Tuesday, December 11, 2007
Since Facebook introduced its Beacon program on November 6, 2007—online advertising and privacy debates have flurried. Online tracking and behavioral targeting for the purposes of marketing are not new practices: Internet behemoths like Google, AOL, and Yahoo have done it for what (in the scope of the Internet) seems like eons. So what’s all the hoopla about? Simple—sharing should be a choice.
Until recently, behavioral targeting in an online world served up ads or recommendations on a specific site based on an individual customer’s preferences on that site. Now, the growth of online social network sites (e.g. Facebook has grown a whopping 118% from October 2006 to October 2007) has prompted building better mousetraps to secure the ad revenues that support these sites. Enter Beacon—which attempts to bridge together advertising, pseudo-endorsements, and ecommerce by broadcasting members’ online purchases to their networks and to the advertising partners of the site.
Ad spending on social networks is expected to reach $2.5 billion by 2011 and this has created a lush landscape for behavioral targeting and affiliate marketing programs. It has also sparked a recent wave of consolidations in the ad-networks market—2007 alone has seen Google’s acquisition of DoubleClick, AOL and Tacoda, Microsoft and aQuantive, Yahoo and RightMedia, and WPP and 24/7.
Clearly, there’s money to be made…but where does that leave the customer like you and me?? While targeting our preferences is one thing—monitoring and broadcasting actions out to the world at large is quite another. And this is where Facebook’s strategy in deploying Beacon is fundamentally flawed: they should have considered their customers first.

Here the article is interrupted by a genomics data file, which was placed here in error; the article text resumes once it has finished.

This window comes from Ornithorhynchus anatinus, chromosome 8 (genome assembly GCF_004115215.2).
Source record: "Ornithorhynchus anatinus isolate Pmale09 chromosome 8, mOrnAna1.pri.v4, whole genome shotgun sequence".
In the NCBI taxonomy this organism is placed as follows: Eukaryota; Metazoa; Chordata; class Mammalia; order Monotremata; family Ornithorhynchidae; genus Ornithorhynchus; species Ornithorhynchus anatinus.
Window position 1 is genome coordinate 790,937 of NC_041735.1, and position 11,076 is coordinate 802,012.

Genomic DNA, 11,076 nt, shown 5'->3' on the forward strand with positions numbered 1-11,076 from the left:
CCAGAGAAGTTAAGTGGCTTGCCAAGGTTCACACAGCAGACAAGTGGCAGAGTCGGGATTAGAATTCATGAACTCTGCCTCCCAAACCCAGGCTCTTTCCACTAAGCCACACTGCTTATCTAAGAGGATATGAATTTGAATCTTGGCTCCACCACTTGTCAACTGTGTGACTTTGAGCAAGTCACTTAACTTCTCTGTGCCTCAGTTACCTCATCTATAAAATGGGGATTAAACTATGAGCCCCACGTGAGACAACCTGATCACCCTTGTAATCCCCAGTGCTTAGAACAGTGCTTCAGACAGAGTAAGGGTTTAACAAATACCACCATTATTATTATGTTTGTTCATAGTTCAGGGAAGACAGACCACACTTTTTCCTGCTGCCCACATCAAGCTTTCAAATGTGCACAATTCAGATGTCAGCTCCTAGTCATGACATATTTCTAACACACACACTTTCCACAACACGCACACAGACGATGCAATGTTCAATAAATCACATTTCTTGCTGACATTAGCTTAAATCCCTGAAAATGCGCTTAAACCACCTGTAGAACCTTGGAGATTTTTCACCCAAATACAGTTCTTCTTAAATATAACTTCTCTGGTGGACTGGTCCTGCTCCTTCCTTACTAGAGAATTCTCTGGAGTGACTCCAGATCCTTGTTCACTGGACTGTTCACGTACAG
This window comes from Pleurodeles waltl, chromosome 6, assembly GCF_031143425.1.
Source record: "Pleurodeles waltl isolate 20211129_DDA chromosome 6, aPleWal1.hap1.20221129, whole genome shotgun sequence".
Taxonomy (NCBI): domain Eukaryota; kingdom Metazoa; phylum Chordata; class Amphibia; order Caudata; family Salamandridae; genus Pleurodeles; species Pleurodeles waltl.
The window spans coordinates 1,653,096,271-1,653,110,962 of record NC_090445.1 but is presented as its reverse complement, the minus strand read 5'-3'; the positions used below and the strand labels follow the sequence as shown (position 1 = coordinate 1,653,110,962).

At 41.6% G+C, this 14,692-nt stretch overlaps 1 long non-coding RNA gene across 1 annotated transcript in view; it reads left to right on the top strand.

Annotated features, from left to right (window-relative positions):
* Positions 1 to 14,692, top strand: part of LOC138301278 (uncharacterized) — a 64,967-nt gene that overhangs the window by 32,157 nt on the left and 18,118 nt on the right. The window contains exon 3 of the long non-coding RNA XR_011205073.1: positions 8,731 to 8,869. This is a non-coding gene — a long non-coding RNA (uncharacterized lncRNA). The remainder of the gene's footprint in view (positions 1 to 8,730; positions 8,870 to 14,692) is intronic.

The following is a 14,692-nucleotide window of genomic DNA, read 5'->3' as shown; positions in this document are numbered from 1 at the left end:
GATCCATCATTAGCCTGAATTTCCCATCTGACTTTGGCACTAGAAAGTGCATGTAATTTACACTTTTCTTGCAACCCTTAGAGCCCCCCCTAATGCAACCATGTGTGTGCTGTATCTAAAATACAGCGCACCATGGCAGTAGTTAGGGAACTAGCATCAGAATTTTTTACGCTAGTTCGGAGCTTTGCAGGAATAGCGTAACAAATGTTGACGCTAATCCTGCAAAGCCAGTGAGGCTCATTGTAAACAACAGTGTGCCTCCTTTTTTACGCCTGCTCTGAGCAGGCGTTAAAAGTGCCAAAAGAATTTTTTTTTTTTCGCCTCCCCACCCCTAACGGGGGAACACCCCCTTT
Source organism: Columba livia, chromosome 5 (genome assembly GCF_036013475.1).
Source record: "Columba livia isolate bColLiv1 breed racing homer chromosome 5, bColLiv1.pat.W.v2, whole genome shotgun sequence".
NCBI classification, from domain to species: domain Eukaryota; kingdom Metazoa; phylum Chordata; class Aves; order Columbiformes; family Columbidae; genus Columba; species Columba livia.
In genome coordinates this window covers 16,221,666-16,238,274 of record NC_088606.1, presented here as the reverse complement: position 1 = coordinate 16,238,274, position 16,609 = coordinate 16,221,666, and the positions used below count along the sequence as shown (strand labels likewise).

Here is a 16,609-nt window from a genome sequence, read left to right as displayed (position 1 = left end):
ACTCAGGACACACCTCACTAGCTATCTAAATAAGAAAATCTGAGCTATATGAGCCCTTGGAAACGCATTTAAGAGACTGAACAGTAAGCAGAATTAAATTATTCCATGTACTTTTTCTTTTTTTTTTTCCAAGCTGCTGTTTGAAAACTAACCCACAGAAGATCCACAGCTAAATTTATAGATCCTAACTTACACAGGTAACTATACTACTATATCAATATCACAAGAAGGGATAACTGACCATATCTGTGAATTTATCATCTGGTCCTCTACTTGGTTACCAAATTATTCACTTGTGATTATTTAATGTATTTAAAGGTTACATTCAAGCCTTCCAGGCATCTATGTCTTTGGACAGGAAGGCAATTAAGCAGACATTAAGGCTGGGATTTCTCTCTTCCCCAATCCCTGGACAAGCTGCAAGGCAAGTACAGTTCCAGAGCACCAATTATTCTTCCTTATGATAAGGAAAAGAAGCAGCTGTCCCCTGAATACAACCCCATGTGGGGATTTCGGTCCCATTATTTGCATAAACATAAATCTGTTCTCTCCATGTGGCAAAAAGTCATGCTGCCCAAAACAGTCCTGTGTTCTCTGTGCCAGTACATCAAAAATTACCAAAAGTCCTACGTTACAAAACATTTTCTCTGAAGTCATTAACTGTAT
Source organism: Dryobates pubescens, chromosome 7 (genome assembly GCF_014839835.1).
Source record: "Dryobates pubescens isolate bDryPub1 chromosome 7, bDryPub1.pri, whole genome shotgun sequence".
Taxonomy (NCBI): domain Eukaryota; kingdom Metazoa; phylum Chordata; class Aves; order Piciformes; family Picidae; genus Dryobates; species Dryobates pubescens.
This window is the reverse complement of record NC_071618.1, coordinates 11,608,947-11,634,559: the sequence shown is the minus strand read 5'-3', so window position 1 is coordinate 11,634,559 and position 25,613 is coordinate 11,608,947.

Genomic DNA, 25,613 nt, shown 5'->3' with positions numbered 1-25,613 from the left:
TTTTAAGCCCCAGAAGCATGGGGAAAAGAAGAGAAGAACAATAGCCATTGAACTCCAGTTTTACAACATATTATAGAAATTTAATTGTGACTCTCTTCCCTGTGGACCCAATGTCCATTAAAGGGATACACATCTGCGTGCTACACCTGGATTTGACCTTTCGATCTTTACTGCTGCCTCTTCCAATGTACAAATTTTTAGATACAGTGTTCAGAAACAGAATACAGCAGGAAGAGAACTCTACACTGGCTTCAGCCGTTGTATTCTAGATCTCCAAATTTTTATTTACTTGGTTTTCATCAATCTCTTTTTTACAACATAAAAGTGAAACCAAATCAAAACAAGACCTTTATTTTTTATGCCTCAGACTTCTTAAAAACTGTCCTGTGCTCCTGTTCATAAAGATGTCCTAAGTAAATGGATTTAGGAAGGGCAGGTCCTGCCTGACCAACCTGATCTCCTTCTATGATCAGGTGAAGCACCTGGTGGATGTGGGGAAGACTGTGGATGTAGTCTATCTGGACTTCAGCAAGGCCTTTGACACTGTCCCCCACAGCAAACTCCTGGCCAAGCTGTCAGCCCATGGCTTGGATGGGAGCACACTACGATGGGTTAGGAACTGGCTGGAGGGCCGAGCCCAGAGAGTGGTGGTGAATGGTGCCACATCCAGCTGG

Amidst member backlash, a petition organized by MoveOn.org Civic Action, and after (ironically) CEO Mark Zuckerberg’s own privacy was compromised, Facebook has instituted some fundamental changes to Beacon including making the social advertising program opt-in and allowing the feature to be disabled completely by the user. Mark Zuckerberg has even issued an apology; but, is it because Facebook realized the error of its ways or because their partners (like Coca Cola, Overstock, Travelocity) are stepping back from them? Only time will tell.
It’s like that old cliché: those who don’t learn from history are doomed to repeat it. With Facebook’s privacy clash last year regarding the News Feed feature—which resulted in member protests and another public apology—most people would have thought Facebook would have deployed Beacon with more savvy and sensitivity. As it stands now, even with the new modifications Facebook has instituted, they’ve got more work ahead of them to get it right.